The Evening: Intel Assessment, Venezuela, Moonlight Mile and More
January 29, 2019
U.S. Intel Assessment: Intelligence Chiefs Contradict President Trump on NK and Iran
A new American intelligence assessment of global threats has concluded that North Korea is “unlikely to give up” all of its nuclear stockpiles, and that Iran is not “currently undertaking the key nuclear weapons-development activity” needed to make a bomb, directly contradicting two top tenets of President Trump’s foreign policy. In addition, Dan Coats, the director of national intelligence, also challenged President Trump’s insistence that ISIS had been defeated, a key rationale for his decision to exit from Syria. The terror group, the annual “Worldwide Threat Assessment” report to Congress concluded, “still commands thousands of fighters in Iraq and Syria,” and maintain eight branches and a dozen networks around the world, as the New York Times’ Julian Barnes and David Sanger report.
And, as the WSJ’s Dustin Volz and Warren Strobel report, threats to U.S. national security are expected to grow in the coming year as China and Russia align strategically and seek to compete with the United States and its allies, U.S. intelligence officials said today in testimony before the Senate Intel Committee.
Dive Deeper : “The Evolution of the Salafi-Jihadist Threat,” by CSIS’s Seth Jones.
“The Trends in Islamic Extremism: Factors Affecting the Future Threat,” by CSIS’s Anthony Cordesman.
U.S. Warns Venezuela of “Serious Consequences”
Venezuela’s chief prosecutor asked the pro-government Supreme Court today to prohibit opposition leader and self-declared interim president Juan Guaidó from leaving the country and to freeze his bank accounts, prompting the United States to say there would be “serious consequences” if Guaidó is harmed, as the Washington Post’s Andreina Aponte, Rachelle Krygier and Anthony Faiola report.
Meanwhile, as Reuters reports, White House national security adviser John Bolton raised questions about the United States’ intentions in Venezuela after he appeared at a briefing on Monday with a notepad containing the words “5,000 troops to Colombia,” which neighbors Venezuela.
Dive Deeper : “Can Venezuela Have a Peaceful Transition?” by The Dialogue’s Michael Shifter
Also see Shifter’s “What Lies Ahead for Juan Guaidó?”
Huawei and Trade Talks
Speaking on Fox Business Network today Treasury Secretary Steven Mnuchin said the Huawei charges — which were announced by the justice department on Monday — should not be “confused” with the high-level trade negotiations, which are due to kick off on Wednesday. Mnuchin predicted “significant progress” despite Beijing’s anger over the Huawei indictments, as the FT’s James Politi reports.
Do you have any questions about trade and how a changing U.S. trade policy may affect your life? If you do, please email me your question(s) to email@example.com.We’ll publish some of the best questions and get our experts to answer them on an upcoming CSIS podcast.
By The Numbers
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In That Number
Two separate indictments unsealed on Monday lay out 23 criminal charges alleging that Huawei violated sanctions and stole intellectual property.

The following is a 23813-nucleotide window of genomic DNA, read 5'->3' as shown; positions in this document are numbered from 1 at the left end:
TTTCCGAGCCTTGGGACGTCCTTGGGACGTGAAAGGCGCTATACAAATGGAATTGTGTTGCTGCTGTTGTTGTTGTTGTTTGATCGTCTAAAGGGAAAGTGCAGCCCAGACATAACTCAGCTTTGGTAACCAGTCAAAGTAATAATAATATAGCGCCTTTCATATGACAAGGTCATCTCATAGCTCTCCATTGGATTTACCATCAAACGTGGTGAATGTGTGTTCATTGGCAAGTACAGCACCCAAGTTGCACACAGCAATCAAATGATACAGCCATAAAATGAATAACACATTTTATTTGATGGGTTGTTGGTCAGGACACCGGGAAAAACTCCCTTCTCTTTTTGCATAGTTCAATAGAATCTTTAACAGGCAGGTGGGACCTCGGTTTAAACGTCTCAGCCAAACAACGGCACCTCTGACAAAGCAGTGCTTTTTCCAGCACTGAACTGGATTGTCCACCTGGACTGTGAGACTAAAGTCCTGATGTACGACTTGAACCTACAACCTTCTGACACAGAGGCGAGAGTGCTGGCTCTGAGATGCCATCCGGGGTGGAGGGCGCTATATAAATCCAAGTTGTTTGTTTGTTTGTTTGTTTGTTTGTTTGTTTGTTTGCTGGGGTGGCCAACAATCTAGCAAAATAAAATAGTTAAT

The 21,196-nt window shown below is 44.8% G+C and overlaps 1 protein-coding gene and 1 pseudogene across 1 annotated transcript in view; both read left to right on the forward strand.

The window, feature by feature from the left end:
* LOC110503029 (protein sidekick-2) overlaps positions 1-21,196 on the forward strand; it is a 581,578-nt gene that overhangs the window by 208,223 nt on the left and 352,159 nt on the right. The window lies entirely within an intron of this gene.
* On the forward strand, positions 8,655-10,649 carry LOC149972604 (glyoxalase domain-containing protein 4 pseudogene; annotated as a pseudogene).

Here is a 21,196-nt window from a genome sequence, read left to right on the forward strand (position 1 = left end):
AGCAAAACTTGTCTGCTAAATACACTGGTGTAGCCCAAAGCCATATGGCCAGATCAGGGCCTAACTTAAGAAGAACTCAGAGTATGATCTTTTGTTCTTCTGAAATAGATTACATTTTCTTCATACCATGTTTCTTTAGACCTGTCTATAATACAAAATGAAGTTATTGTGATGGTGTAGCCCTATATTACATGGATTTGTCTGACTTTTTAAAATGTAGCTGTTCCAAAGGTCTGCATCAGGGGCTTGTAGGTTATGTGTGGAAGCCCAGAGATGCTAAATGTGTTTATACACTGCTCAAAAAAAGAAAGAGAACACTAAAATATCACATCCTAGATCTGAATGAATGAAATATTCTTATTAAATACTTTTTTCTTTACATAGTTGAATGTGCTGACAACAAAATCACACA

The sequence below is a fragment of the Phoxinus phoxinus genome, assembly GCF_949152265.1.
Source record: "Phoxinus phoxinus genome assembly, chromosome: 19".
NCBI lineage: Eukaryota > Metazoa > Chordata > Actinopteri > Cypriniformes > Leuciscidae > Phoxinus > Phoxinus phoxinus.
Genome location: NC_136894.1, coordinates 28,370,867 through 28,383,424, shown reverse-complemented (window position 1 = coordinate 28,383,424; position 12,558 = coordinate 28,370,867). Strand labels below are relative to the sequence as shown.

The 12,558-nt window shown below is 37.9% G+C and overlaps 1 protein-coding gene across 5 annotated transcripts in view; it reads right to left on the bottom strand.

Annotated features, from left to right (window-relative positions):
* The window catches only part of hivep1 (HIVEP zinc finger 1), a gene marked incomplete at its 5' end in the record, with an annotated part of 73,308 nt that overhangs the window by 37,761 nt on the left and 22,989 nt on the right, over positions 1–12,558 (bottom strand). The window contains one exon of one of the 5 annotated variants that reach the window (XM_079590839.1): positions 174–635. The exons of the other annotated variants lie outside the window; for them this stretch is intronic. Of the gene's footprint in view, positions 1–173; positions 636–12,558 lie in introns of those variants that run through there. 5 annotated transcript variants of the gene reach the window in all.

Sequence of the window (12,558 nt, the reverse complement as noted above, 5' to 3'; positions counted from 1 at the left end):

“We continue to assess that North Korea is unlikely to give up all of its nuclear weapons and production capabilities,even as it seeks to negotiate partial denuclearization steps to obtain key U.S. and international concessions.”
— Dan Coats, U.S. Director of National Intelligence
More than 50 countries did not recognize the results of Venezuela's presidential election last year. This graphic illustrates which nations recognize Juan Guaido or Nicolas Maduro as the lawful president of Venezuela.
The Andreas C. Dracopoulos iDeas Lab at CSIS enhances our research with the latest in cutting-edge web technologies, design, and video.
(Photo credit: SAUL LOEB/AFP/Getty Images). FBI director Christopher Wray (L), CIA director Gina Haspel (2nd L), director of National Intelligence Daniel Coats (2nd R), and DIA director General Robert Ashley (R), arrive to testify on Worldwide Threats during a Senate Select Committee on Intelligence hearing today on Capitol Hill.
“The Changing Role of Energy in the U.S. Economy,” via CSIS Energy and National Security Program.
This Town Tomorrow
At 10:00 a.m., join CSIS, government officials, and other experts on Capitol Hill for a discussion of the International Commission against Impunity in Guatemala (CICIG).
Later, at 1:00 p.m., head over to CSIS for a discussion with Carl LeVan on his new book Contemporary Nigerian Politics: Competition in a Time of Transition and Terror, and his thoughts on the upcoming 2019 elections.
And, at 5:30 p.m., CSIS’s Smart Women, Smart Power program will host Her Excellency Atifete Jahjaga, former President of Kosovo. She will discuss gendered violence used during the war in Kosovo, and current efforts to combat gendered violence and extremism.
Today, the CSIS hosted a panel discussion on software development for national security purposes. The conversation focused creating beneficial partnerships between government and industry, and potential avenues for innovation in national security software development. Watch the full video here.
Overdosing on opioid is the leading cause of accidental death in the United States, surpassing car accidents. Take As Directed host Steve Morrison dives into its origins of the crisis in the first episode of a special miniseries on the American opioid epidemic.
Listen on SoundCloud or Apple Podcasts.
Yesterday, we featured Keith Richards. Today let’s spotlight Mick. How about this performance from the Fonda Theatre in LA a few years ago where the lucky audience was treated to the Stones performing all of “Sticky Fingers.” I love one track more than the next on that album but perhaps the most unsung cut is “Moonlight Mile.”